Marks & Spencer has said it is closing 11 of its French stores because of problems supplying them with fresh and chilled foods since Brexit.
The UK retail giant said all 11 franchise stores it operated with partner SFH in France would shut by the end of this year.
M&S said supply chain problems since Brexit had made it “near impossible” to maintain standards of food supply.
Nine M&S stores run at French travel hubs will continue to operate.
“M&S has a long history of serving customers in France and this is not a decision we or our partner SFH have taken lightly,” said Paul Friston, M&S managing director of international.
“However, as things stand today, the supply chain complexities in place following the UK’s exit from the European Union now make it near impossible for us to serve fresh and chilled products to customers to the high standards they expect, resulting in an ongoing impact to the performance of our business.
“With no workable alternative for the High Street stores, we have agreed with SFH to close all 11 franchised stores.”
Its French online operation, which sells mainly clothing and home products, will not be affected by the closures.
One of the main problems Marks & Spencer was facing in France was post-Brexit bureaucracy, a spokesman said.
Its partner, SFH, mainly operated shops on Paris High Streets, selling fresh food products such as sandwiches, he said.
Due to hold-ups caused by red tape at the UK/French border, it was impractical to get the products to the shops.
The retailer’s other French partner, Lagardere Travel Retail, runs M&S stores in French airports, railway and Metro stations.
Those stores are unaffected by this decision, in part because of their location.
Marks & Spencer opened its first French stores in 1975, with branches in Paris and Lyon.
After leaving France and the rest of mainland Europe in 2001 to focus on its UK business, it then reopened in Paris in 2011.
M&S said its discussions with Lagardere on a sustainable future business model continued to make good progress.
“Today’s announcement is the latest change to the structure of our European businesses following the UK’s exit from the European Union,” the retailer said.
“In April earlier this year, we announced the reconfiguration of our food business in Czech Republic, removing the sale of all fresh and chilled products from stores, and instead doubling our ranges of frozen and ambient products.
“This removed the ongoing supply chain risks to our business and the knock-on impact on limiting availability for customers in our stores.”
The export of fresh processed food from the UK to the EU is a classic example of precisely the sort of trade, built up under the single market, that was bound to be challenged by the new post-Brexit arrangements.
Specialist exporters say hundreds of pages of documents including health certificates are now required.
Although catastrophic port delays were avoided in the immediate aftermath of Brexit earlier this year, the trade data and surveys of small businesses reveal a hit to exports to the EU.
Giants such as M&S were able to muddle through, but no longer.
Some exporters have also complained that imports coming the other way from the EU will be waved through now until July at least.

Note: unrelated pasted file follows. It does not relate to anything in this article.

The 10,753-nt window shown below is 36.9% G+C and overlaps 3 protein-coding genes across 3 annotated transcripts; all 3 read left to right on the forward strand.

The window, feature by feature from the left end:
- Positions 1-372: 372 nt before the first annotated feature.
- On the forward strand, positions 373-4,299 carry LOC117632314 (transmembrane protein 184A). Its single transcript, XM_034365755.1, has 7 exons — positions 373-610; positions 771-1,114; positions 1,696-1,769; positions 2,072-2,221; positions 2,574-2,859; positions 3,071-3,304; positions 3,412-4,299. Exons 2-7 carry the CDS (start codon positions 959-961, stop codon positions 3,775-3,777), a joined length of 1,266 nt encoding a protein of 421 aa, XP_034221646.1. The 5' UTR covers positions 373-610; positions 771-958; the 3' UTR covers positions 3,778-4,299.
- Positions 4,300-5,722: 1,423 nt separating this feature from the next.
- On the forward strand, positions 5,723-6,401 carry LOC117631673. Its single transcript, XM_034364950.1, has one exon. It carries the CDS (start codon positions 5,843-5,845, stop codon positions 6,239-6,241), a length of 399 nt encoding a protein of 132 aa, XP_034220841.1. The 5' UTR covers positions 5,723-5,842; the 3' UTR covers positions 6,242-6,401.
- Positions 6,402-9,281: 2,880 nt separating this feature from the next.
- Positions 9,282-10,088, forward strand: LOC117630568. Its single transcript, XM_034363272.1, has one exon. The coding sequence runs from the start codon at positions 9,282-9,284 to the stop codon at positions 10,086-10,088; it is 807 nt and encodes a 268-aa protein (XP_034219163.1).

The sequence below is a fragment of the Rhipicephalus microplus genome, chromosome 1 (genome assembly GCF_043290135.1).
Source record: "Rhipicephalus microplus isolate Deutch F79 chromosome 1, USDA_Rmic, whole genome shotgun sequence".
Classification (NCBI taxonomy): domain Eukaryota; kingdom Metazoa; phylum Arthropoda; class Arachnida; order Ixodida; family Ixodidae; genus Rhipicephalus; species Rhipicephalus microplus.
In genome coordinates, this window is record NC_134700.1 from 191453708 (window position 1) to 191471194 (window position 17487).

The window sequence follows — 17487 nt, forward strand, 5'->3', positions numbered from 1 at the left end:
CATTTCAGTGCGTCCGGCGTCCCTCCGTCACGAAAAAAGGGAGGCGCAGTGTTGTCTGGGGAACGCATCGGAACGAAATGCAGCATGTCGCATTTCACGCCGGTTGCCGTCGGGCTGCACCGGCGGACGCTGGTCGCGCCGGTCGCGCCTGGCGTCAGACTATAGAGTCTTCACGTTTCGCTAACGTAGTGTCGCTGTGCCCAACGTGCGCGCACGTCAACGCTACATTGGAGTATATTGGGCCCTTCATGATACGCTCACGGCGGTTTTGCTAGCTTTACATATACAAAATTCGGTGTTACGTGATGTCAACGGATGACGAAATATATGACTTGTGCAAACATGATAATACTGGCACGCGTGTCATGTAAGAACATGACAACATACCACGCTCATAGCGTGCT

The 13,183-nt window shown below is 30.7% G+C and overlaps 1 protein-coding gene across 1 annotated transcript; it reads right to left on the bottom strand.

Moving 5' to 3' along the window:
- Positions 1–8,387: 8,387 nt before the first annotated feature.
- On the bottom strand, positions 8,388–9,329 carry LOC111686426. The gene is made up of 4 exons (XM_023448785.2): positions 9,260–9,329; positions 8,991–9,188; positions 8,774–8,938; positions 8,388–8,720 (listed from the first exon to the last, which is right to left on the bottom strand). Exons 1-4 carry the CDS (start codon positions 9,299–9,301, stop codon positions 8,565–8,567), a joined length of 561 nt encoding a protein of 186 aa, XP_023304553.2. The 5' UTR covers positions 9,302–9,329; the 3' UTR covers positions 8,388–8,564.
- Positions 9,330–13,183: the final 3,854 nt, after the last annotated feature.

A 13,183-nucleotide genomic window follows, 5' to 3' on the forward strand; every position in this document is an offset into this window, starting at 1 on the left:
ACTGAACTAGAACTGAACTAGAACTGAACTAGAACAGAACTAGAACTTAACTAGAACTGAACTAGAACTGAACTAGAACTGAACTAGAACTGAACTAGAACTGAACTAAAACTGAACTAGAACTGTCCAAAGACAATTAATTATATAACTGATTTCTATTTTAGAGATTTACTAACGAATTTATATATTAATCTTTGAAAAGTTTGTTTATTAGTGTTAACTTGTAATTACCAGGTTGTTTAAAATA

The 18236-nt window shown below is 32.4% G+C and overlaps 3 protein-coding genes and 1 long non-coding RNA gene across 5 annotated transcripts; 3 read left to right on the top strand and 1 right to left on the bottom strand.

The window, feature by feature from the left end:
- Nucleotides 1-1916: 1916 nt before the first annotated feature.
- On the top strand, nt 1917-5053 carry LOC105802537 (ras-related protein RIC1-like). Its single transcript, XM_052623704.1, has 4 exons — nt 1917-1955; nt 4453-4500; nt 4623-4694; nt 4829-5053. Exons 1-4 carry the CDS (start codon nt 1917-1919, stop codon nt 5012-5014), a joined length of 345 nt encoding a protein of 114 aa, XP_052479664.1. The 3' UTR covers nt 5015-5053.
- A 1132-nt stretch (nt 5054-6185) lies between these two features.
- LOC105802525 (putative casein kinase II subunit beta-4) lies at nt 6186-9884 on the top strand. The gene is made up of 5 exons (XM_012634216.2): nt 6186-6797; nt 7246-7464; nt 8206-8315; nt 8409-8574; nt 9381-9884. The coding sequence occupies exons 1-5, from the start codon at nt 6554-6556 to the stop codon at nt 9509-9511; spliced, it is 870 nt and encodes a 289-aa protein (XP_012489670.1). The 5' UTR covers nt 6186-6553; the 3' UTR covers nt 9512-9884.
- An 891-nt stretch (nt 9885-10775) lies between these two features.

There had been some hope that imposing UK import controls would provide an incentive for France, the Netherlands and Germany to ease controls on their side.
That discussion is not now happening. Nor is there any move towards a veterinary agreement, of the sort the EU already enjoys with Switzerland or New Zealand, that might have eased some of the new export red tape burden.
Instead, there is a private acceptance that after this Brexit deal, fewer sandwiches will be exported to France, and that is the price for the regulatory and trade freedom to export more elsewhere.
Steve Dresser, managing director of Grocery Insight, said that while all retailers’ sales had been affected by Covid, Marks & Spencer in France was “another casualty of Brexit”.
“Once you add inefficiency in to any supply chain, be it trade barriers or bureaucracy, plus the need for extra manpower, there is cost that needs to be absorbed somewhere along the line.
“It’s likely for the minimal returns, the numbers simply no longer made sense to M&S,” Mr Dresser said.
“It’s clear that a huge amount of management resource has been taken up getting stock in the right place for European stores,” he added.
This include the Republic of Ireland, where Marks & Spencer has had stock shortages, “due to the way that product is accounted for coming via Northern Ireland”. Products entering either Northern Ireland or the Republic of Ireland from Britain are subject to EU border processes.
Retailers have been dealing with stock shortages and stock being held up at borders post-Brexit, as well as a chronic shortage of drivers, which hauliers have said is in part due to Brexit.
Businesses are faced with costs, either through having to pay for warehouses in EU countries and having cash tied up in stock, through wastage if products with a short shelf life are held up at borders, or through gaps on shelves due to supply chain problems.
“The outlook remains bleak on this front, with the deal signed by UK government tying this country to checks and delays at the borders,” Mr Dresser said, adding that this was “baffling” as “we have voted to take back control”.